Site-specific performances are a particular genre with some advantages: they have the exciting potential to,

provide a more appropriate forum for reflecting on and interpreting the relationship between performance, specific places in our worlds, and social contexts than theatre that takes place in conventional theatre venues (Tompkins 2012: 7).

And, as Casey (2001: 684) suggests:

In effect, there is no place without self and no self without place.

The production comprised eight scenes, each scene being devised by the participants: actors, musicians, Bailies, researchers, and musicians, facilitated by the two researchers, and arranged at different ‘stopping-off’ points in the varied landscape in order to feature different aspects of crofter’s lives in the nineteenth century, specifically a day in 1860. The audience, framed as members of the Poor Board evaluating if the crofters needed help, were released in to the 1.8-mile route in groups, the performances lasting about two hours in total.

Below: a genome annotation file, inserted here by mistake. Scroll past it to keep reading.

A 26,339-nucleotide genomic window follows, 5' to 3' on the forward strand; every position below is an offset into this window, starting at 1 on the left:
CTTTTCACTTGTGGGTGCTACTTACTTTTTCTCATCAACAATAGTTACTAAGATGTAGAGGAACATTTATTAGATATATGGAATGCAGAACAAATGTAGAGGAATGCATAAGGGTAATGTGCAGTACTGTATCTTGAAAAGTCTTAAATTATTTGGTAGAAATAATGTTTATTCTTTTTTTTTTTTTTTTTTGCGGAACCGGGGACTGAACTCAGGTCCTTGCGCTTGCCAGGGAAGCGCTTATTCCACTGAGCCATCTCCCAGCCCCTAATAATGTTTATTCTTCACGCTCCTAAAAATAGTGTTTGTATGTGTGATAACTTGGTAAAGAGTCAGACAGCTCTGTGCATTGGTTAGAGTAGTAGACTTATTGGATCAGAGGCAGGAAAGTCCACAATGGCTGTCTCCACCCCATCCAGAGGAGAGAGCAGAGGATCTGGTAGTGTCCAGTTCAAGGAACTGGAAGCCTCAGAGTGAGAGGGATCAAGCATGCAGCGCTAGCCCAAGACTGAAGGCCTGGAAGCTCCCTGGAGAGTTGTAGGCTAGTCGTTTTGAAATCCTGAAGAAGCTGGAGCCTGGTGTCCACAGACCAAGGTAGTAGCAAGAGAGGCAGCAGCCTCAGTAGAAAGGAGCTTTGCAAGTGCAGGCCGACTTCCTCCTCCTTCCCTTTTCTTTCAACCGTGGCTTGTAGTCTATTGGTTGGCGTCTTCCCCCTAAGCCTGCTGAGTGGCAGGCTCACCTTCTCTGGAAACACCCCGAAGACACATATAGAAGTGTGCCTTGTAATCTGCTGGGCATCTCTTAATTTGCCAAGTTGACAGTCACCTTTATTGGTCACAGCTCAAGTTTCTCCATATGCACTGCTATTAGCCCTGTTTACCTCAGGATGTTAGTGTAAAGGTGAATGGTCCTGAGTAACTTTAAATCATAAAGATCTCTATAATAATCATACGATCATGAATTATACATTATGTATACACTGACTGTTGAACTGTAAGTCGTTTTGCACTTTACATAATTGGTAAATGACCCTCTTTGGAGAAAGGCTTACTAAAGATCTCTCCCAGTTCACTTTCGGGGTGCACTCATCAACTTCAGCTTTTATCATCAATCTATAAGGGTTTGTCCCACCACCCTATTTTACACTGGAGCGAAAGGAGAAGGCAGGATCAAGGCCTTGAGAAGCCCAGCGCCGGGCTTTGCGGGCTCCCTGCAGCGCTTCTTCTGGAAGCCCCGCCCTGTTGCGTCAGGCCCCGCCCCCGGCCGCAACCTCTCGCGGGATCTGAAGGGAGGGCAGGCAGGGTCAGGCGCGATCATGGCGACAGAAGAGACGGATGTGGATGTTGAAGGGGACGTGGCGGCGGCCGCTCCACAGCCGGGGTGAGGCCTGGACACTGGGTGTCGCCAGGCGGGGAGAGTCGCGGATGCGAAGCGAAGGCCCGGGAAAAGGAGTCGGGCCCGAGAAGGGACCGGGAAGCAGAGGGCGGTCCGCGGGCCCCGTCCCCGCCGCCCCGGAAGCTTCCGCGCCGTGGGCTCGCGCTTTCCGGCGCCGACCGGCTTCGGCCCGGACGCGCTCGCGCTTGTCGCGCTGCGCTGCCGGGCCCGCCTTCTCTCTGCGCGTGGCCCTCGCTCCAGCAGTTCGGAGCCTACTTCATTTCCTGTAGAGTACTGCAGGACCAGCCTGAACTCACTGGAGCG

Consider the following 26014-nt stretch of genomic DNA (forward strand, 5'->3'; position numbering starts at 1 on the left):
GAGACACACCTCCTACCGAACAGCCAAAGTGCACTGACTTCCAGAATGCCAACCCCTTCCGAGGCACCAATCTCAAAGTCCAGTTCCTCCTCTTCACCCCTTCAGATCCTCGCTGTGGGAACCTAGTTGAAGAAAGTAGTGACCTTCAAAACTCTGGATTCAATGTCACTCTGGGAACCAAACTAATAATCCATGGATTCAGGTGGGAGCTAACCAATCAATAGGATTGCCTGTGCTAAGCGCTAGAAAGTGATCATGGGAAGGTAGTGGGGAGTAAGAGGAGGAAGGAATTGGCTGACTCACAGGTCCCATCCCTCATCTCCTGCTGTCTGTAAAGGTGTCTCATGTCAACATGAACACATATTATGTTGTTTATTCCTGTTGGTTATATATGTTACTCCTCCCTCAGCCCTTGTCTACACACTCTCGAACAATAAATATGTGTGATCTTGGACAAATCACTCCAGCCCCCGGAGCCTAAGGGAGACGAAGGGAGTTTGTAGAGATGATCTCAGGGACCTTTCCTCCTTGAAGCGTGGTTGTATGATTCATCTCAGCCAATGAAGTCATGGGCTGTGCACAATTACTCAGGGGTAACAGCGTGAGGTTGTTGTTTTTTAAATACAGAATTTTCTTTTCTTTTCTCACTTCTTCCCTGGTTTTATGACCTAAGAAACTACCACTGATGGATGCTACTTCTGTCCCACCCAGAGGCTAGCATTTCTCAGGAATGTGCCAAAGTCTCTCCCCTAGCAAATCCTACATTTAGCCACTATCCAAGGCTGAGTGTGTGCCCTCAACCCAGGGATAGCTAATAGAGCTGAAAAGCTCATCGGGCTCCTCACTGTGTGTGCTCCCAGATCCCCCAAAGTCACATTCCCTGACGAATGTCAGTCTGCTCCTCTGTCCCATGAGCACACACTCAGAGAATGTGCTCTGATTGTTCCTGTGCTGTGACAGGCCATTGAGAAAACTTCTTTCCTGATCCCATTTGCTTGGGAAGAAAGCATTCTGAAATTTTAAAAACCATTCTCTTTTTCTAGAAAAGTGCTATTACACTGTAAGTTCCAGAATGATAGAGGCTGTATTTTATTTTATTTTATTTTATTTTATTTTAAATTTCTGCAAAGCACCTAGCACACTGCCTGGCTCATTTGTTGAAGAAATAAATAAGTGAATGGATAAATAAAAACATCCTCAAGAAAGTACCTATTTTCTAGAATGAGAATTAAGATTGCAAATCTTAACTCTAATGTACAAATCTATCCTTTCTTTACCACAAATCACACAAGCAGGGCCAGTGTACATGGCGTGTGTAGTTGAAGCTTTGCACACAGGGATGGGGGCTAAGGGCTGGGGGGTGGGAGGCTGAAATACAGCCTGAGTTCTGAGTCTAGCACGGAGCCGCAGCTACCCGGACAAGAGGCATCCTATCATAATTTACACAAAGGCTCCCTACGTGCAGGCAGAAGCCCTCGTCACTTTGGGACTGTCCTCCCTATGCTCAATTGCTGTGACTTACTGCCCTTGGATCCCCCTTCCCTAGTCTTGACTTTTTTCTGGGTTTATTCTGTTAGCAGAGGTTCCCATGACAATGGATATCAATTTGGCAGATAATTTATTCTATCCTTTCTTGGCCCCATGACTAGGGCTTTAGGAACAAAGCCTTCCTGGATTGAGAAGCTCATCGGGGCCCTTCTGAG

Key to the facilitation of the encounters in each scene was the use of drama conventions, particularly those collated by Jonothan Neelands and Tony Goode in various editions of Structuring Drama Work (Cambridge UP). The researchers’ task in selecting drama conventions for the purposes of devising was,

to match form to content, to give participants effective understanding of the process and the creation of the meaning of their drama work.

It was therefore a great advantage to the project to have one of the authors, Tony Goode, as one of the researchers.

The study sought to answer the following research questions:

  1. Why do participants engage in local site-specific promenade performance?
  2. What are participants’ views on devising a local site-specific promenade performance through a drama conventions approach?
  3. What are participants’ thoughts on using site-specific promenade performance to enact local history?
  4. What skills do participants identify as being developed from participating in local site-specific promenade performance?